Senators Grill Mayorkas over Border Crisis; Scrutinize Biden’s Request for More Money
FAIR Take | November 2023
Last Wednesday, the Senate Appropriations Committee held a hearing to review the President’s supplemental budget request for the Department of Homeland Security (DHS). That emergency measure asks for $13.6 billion to fund the same open-borders policies, implemented by Secretary Alejandro Mayorkas, that have created chaos at the border and wreaked havoc on American cities nationwide. Throughout the hearing, Senators expressed concern over the effectiveness of policies that would be funded by authorizing additional money and pressed Mayorkas on the worsening border crisis.
Of the $13.6 billion requested by the President, nearly $5 billion is designated for Customs and Border Protection (CBP) to help process and transport illegal aliens along the southern border, and to support nonprofit organizations (NGOs) that provide shelter and services to illegal aliens.
Additionally, $2.54 billion requested by the Biden Administration would be directed to Immigration and Customs Enforcement (ICE) to hire criminal investigators, attorneys and support staff. Senator Bill Hagerty (R-Tenn.) zeroed in on this funding for ICE during the hearing and pointed to language in the Administration’s supplemental request that would allow the Secretary of Homeland Security to reprogram any amount of ICE funding to non-law enforcement activities, such as providing legal, medical and therapeutic services for illegal aliens. Secretary Mayorkas denied any intention to defund ICE, though if enacted, that language would allow the DHS Secretary to do precisely that, and cripple immigration enforcement in the United States.
The supplemental request also includes $755 million for U.S. Citizenship and Immigration Services (USCIS), which processes legal immigration benefits and asylum claims. That money is specifically geared towards hiring additional personnel. Senator John Kennedy (R-La.) noted that around 71% of aliens coming across the southern border are not from Mexico and pressed Mayorkas on his role in that growing backlog of asylum cases. Almost immediately after entering office, President Biden suspended Asylum Cooperative Agreements (ACAs) with El Salvador, Guatemala, and Honduras to require migrants traveling through those countries to first seek asylum there. Since then, the number of asylum claims has skyrocketed, with many cases adjudicated years after the aliens arrive in the U.S.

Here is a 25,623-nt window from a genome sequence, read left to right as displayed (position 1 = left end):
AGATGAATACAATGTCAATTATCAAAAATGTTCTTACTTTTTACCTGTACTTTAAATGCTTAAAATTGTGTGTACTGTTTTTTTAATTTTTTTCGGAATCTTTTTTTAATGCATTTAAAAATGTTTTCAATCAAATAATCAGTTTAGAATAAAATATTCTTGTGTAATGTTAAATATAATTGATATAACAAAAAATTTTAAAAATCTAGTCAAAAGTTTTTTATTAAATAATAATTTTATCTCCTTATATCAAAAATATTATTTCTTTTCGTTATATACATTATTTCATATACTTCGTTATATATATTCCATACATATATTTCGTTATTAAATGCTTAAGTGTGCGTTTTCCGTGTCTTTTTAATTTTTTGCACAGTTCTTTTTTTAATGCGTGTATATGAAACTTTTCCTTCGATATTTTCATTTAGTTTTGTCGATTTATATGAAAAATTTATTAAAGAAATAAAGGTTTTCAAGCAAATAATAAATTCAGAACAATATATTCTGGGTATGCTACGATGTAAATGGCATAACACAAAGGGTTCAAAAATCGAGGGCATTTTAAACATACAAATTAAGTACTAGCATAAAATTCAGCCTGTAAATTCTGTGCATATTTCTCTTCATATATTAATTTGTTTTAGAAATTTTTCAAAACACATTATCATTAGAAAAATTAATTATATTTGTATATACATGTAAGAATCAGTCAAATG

Secretary Mayorkas also faced questions on the Biden Administration’s use of immigration parole to create category-based programs allowing in hundreds of thousands of illegal aliens. In an exchange with Senator Lindsey Graham (R -S.C.), Mayorkas claimed that DHS had, in fact, completed individualized, case-by-case determinations, as required by Immigration and Nationality Act (INA) 212(d)(5), of all 240,000 aliens who entered the United States under parole in FY23. In that exchange, Mayorkas stated that he could provide those individualized determinations, and Graham requested that they be produced.
It was clear from the congressional hearing that some Members of Congress are skeptical of providing the Secretary with additional funding to continue his open-borders agenda that prioritizes illegal aliens over American citizens. Rather than continuing to promote the status quo, Congress must ensure that any spending package includes meaningful policy changes to detain illegal aliens crossing our borders, end asylum abuse, and stop mass parole.
To read more and see FAIR’s toolkit on DHS appropriations, click here.